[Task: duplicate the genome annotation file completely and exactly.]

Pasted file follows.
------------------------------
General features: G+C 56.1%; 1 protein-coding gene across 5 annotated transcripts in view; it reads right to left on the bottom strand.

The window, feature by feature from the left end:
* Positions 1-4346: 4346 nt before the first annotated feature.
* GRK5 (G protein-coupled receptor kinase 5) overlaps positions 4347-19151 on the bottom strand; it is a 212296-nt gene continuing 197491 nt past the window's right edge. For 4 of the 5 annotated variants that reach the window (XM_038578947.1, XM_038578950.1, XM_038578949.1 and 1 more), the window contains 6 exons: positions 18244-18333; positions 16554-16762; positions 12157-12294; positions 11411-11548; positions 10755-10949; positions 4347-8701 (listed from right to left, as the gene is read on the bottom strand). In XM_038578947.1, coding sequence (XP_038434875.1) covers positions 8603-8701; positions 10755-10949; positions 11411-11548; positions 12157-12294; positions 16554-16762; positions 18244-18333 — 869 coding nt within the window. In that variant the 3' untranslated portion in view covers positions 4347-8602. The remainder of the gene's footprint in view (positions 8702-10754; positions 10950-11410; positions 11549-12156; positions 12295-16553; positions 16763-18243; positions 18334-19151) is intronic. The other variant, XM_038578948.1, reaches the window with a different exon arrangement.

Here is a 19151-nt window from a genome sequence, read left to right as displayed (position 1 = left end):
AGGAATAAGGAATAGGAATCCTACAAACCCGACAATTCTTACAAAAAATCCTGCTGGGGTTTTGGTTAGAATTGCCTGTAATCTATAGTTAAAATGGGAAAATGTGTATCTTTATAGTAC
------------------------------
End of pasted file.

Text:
General features: G+C 56.1%; 1 protein-coding gene across 5 annotated transcripts in view; it reads right to left on the bottom strand.

The window, feature by feature from the left end:
* Positions 1-4346: 4346 nt before the first annotated feature.
* GRK5 (G protein-coupled receptor kinase 5) overlaps positions 4347-19151 on the bottom strand; it is a 212296-nt gene continuing 197491 nt past the window's right edge. For 4 of the 5 annotated variants that reach the window (XM_038578947.1, XM_038578950.1, XM_038578949.1 and 1 more), the window contains 6 exons: positions 18244-18333; positions 16554-16762; positions 12157-12294; positions 11411-11548; positions 10755-10949; positions 4347-8701 (listed from right to left, as the gene is read on the bottom strand). In XM_038578947.1, coding sequence (XP_038434875.1) covers positions 8603-8701; positions 10755-10949; positions 11411-11548; positions 12157-12294; positions 16554-16762; positions 18244-18333 — 869 coding nt within the window. In that variant the 3' untranslated portion in view covers positions 4347-8602. The remainder of the gene's footprint in view (positions 8702-10754; positions 10950-11410; positions 11549-12156; positions 12295-16553; positions 16763-18243; positions 18334-19151) is intronic. The other variant, XM_038578948.1, reaches the window with a different exon arrangement.

Here is a 19151-nt window from a genome sequence, read left to right as displayed (position 1 = left end):
AGGAATAAGGAATAGGAATCCTACAAACCCGACAATTCTTACAAAAAATCCTGCTGGGGTTTTGGTTAGAATTGCCTGTAATCTATAGTTAAAATGGGAAAATGTGTATCTTTATAGTAC